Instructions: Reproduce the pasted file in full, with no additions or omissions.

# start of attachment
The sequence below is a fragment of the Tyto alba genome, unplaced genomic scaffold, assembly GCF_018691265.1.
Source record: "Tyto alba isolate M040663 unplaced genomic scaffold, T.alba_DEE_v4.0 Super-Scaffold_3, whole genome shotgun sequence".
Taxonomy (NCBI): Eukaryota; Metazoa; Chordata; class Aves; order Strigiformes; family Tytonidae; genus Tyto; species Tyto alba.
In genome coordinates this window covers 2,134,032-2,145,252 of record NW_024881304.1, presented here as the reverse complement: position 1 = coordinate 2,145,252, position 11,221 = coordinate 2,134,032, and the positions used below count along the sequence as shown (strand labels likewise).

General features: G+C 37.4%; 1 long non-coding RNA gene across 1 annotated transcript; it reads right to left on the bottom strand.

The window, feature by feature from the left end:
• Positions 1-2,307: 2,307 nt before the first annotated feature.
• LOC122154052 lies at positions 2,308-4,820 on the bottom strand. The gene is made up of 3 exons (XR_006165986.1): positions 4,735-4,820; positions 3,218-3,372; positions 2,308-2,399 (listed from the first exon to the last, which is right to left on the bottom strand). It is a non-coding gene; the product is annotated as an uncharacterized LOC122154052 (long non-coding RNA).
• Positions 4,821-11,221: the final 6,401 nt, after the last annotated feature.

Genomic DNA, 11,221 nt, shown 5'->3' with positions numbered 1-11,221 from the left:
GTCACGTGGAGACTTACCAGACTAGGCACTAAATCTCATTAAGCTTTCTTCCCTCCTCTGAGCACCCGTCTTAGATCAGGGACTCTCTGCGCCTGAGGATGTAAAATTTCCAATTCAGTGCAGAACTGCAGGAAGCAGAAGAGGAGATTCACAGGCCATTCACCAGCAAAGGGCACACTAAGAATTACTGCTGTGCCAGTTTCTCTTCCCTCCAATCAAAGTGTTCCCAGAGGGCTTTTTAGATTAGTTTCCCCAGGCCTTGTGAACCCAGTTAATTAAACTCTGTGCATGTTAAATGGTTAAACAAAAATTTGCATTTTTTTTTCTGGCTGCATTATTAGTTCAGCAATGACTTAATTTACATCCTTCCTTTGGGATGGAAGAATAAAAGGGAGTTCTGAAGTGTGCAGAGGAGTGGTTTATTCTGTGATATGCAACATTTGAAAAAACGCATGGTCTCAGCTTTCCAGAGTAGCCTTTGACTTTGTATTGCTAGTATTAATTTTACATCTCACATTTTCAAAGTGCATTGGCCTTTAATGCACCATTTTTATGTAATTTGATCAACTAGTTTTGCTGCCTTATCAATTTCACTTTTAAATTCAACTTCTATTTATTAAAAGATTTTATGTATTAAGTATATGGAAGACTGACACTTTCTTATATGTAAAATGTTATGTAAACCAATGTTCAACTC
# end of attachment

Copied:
The sequence below is a fragment of the Tyto alba genome, unplaced genomic scaffold, assembly GCF_018691265.1.
Source record: "Tyto alba isolate M040663 unplaced genomic scaffold, T.alba_DEE_v4.0 Super-Scaffold_3, whole genome shotgun sequence".
Taxonomy (NCBI): Eukaryota; Metazoa; Chordata; class Aves; order Strigiformes; family Tytonidae; genus Tyto; species Tyto alba.
In genome coordinates this window covers 2,134,032-2,145,252 of record NW_024881304.1, presented here as the reverse complement: position 1 = coordinate 2,145,252, position 11,221 = coordinate 2,134,032, and the positions used below count along the sequence as shown (strand labels likewise).

General features: G+C 37.4%; 1 long non-coding RNA gene across 1 annotated transcript; it reads right to left on the bottom strand.

The window, feature by feature from the left end:
• Positions 1-2,307: 2,307 nt before the first annotated feature.
• LOC122154052 lies at positions 2,308-4,820 on the bottom strand. The gene is made up of 3 exons (XR_006165986.1): positions 4,735-4,820; positions 3,218-3,372; positions 2,308-2,399 (listed from the first exon to the last, which is right to left on the bottom strand). It is a non-coding gene; the product is annotated as an uncharacterized LOC122154052 (long non-coding RNA).
• Positions 4,821-11,221: the final 6,401 nt, after the last annotated feature.

Genomic DNA, 11,221 nt, shown 5'->3' with positions numbered 1-11,221 from the left:
GTCACGTGGAGACTTACCAGACTAGGCACTAAATCTCATTAAGCTTTCTTCCCTCCTCTGAGCACCCGTCTTAGATCAGGGACTCTCTGCGCCTGAGGATGTAAAATTTCCAATTCAGTGCAGAACTGCAGGAAGCAGAAGAGGAGATTCACAGGCCATTCACCAGCAAAGGGCACACTAAGAATTACTGCTGTGCCAGTTTCTCTTCCCTCCAATCAAAGTGTTCCCAGAGGGCTTTTTAGATTAGTTTCCCCAGGCCTTGTGAACCCAGTTAATTAAACTCTGTGCATGTTAAATGGTTAAACAAAAATTTGCATTTTTTTTTCTGGCTGCATTATTAGTTCAGCAATGACTTAATTTACATCCTTCCTTTGGGATGGAAGAATAAAAGGGAGTTCTGAAGTGTGCAGAGGAGTGGTTTATTCTGTGATATGCAACATTTGAAAAAACGCATGGTCTCAGCTTTCCAGAGTAGCCTTTGACTTTGTATTGCTAGTATTAATTTTACATCTCACATTTTCAAAGTGCATTGGCCTTTAATGCACCATTTTTATGTAATTTGATCAACTAGTTTTGCTGCCTTATCAATTTCACTTTTAAATTCAACTTCTATTTATTAAAAGATTTTATGTATTAAGTATATGGAAGACTGACACTTTCTTATATGTAAAATGTTATGTAAACCAATGTTCAACTC